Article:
The fines are calculated based on half an offender’s daily net income, with some consideration for the number of children under his or her roof and a deduction deemed to be enough to cover basic living expenses, currently 255 euros per month.Then, that figure is multiplied by the number of days of income the offender should lose, according to the severity of the offense.

Mr. Kuisla was fined for “eight days.” If he had made only $54,000 per year he would have received about a $370 fiine.

The Nordic countries have long had a strong egalitarian streak, embracing progressive taxation and high levels of social spending. Perhaps less well known is that they also practice progressive punishment, when it comes to certain fines.

As one might expect, Mr. Kuisla did not take the news well, venting on Facebook to a (for the most part) bemused and unreceptive Finnish audience:

The ticket had its desired effect. Mr. Kuisla, 61, took to Facebook last month with 12 furious posts in which he included a picture of his speeding ticket and a picture of what 54,024 euros could buy if it were not going to the state coffers — a new Mercedes. He said he was seriously considering leaving Finland altogether, a position to which he held firm when reached by phone at a bar where he was watching horse races.“The way things are done here makes no sense,” Mr. Kuisla sputtered, saying he would not be giving interviews. Before hanging up, he added: “For what and for whom does this society exist? It is hard to say.”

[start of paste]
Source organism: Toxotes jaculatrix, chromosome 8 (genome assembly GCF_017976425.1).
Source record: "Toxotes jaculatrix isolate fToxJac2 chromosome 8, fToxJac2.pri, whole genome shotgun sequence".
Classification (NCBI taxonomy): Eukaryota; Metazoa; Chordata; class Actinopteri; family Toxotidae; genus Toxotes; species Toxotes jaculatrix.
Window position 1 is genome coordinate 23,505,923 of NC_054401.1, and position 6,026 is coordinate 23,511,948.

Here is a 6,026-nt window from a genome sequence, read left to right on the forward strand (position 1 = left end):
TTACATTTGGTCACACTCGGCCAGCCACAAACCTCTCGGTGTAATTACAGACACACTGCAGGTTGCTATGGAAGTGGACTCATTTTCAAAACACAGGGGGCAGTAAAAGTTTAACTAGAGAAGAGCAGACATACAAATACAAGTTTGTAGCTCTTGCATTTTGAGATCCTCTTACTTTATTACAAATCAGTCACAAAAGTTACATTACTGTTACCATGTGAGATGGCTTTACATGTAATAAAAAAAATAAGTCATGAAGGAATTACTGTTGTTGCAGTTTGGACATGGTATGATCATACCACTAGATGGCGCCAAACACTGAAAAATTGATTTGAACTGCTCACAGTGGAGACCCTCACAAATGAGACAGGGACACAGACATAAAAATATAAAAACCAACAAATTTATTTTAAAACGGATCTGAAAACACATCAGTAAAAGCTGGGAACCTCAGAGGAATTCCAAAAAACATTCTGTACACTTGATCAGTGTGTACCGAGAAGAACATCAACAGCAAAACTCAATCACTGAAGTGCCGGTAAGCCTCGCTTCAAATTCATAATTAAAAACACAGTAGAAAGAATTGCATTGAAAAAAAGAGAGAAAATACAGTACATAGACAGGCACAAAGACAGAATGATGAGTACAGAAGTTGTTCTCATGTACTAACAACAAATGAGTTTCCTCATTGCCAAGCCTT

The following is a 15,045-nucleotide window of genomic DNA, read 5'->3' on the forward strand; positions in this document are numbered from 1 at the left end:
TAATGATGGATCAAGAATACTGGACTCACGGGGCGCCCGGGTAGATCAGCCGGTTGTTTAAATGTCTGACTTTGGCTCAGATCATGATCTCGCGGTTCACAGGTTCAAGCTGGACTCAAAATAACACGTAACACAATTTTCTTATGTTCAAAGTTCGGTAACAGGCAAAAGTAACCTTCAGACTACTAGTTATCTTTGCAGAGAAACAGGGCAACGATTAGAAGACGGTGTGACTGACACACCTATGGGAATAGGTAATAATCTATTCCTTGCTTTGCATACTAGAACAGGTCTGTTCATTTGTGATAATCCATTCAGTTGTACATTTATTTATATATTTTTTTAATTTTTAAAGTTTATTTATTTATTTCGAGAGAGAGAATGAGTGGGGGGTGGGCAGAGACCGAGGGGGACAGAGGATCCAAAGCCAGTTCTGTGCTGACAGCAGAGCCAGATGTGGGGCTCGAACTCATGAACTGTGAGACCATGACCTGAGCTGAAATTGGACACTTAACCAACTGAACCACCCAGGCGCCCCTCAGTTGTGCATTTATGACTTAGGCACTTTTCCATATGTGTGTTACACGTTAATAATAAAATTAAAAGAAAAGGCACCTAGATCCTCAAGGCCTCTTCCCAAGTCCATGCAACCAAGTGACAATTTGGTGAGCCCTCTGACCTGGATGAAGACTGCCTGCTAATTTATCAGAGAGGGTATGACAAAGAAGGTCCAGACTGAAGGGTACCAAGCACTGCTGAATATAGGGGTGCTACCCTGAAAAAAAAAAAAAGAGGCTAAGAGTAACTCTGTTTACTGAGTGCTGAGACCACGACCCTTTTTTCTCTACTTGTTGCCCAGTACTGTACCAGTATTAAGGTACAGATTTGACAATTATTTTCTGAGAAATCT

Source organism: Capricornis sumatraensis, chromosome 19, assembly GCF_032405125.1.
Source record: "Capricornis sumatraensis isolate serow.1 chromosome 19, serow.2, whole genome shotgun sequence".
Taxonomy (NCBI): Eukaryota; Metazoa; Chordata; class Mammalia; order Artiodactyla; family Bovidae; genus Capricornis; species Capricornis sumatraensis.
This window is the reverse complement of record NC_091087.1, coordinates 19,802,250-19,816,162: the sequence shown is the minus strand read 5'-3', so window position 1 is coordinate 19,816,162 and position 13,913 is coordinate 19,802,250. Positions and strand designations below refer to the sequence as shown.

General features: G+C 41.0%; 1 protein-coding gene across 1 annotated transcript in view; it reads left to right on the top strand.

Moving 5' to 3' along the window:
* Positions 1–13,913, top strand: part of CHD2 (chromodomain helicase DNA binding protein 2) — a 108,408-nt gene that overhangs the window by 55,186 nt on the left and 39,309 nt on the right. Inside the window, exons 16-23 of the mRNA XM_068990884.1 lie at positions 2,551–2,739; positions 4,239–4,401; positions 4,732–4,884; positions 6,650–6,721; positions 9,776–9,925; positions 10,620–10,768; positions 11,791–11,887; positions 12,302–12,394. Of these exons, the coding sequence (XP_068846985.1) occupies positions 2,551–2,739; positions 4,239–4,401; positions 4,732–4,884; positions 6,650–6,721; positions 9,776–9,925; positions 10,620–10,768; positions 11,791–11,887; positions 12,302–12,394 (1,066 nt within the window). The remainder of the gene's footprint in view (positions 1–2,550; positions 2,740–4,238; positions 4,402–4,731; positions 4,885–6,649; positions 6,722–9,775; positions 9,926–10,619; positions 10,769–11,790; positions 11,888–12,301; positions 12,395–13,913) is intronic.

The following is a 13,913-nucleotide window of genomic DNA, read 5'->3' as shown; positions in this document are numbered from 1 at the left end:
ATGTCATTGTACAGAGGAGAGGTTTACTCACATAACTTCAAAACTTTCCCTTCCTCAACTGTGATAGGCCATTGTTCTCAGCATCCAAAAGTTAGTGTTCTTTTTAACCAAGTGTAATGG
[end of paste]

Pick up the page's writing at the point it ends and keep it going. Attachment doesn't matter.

Actually it’s not that hard to say. Finland boasts one of the most admired and successful educational systems in the world, with no tuition fees, highly educated teachers and professors, and fully subsidized meals for students.  Progressive taxation of the wealthy makes that and many other programs for social good possible:

Finns have one of the world’s most generous systems of state-funded educational, medical and welfare services, from pregnancy to the end of life. They pay nothing for education at any level, including medical school or law school. Their medical care, which contributes to an infant mortality rate that is half of ours and a life expectancy greater than ours, costs relatively little. (Finns devote 7 percent of gross domestic product to health care; we spend 15 percent.) Finnish senior citizens are well cared for. Unemployment benefits are good and last, in one form or another, indefinitely.

This explains why Mr. Kuisla’s highly publicized indignation has largely been met with indifference by the Finnish public. While there is general agreement that the fine in this case might be excessive, there is also acceptance that fines and taxes should continue to be assessed in a progressive manner based on income.  That’s because the system works wonders for the vast majority of the Finnish people. In fact, the general reaction to Mr. Kuisla’s blustering about leaving the country has been to show him quickly to the door:

“This says a lot about the times when the stinkingly rich can’t even take their fines for crimes, but are immediately moving out of the country. Farewell, we won’t miss you,” said one post in The Helsingin Sanomat, a daily newspaper and website.

Of course, one can sympathize with Mr. Kuisla to some degree. He’s hardly the first person to have been caught speeding, rich or poor. The fact is, however, that he should have known better. He was previously hit for an $83,000 fine for doing 76 in a 50 MPH zone.  Courts do take into account mitigating factors and Mr. Kuisla had that fine reduced to about $7000 U.S., since his “income” that year was based on a one-time stock sale.  A ticket issued in 2002 assessed a $103,600 fine against a heavy-footed motorcyclist who blew through Helsinki in too much of a hurry.  That ticket was based on an income of $12 million.Police note that very, very few tickets of this magnitude are issued, although they acknowledge they do not keep track of them.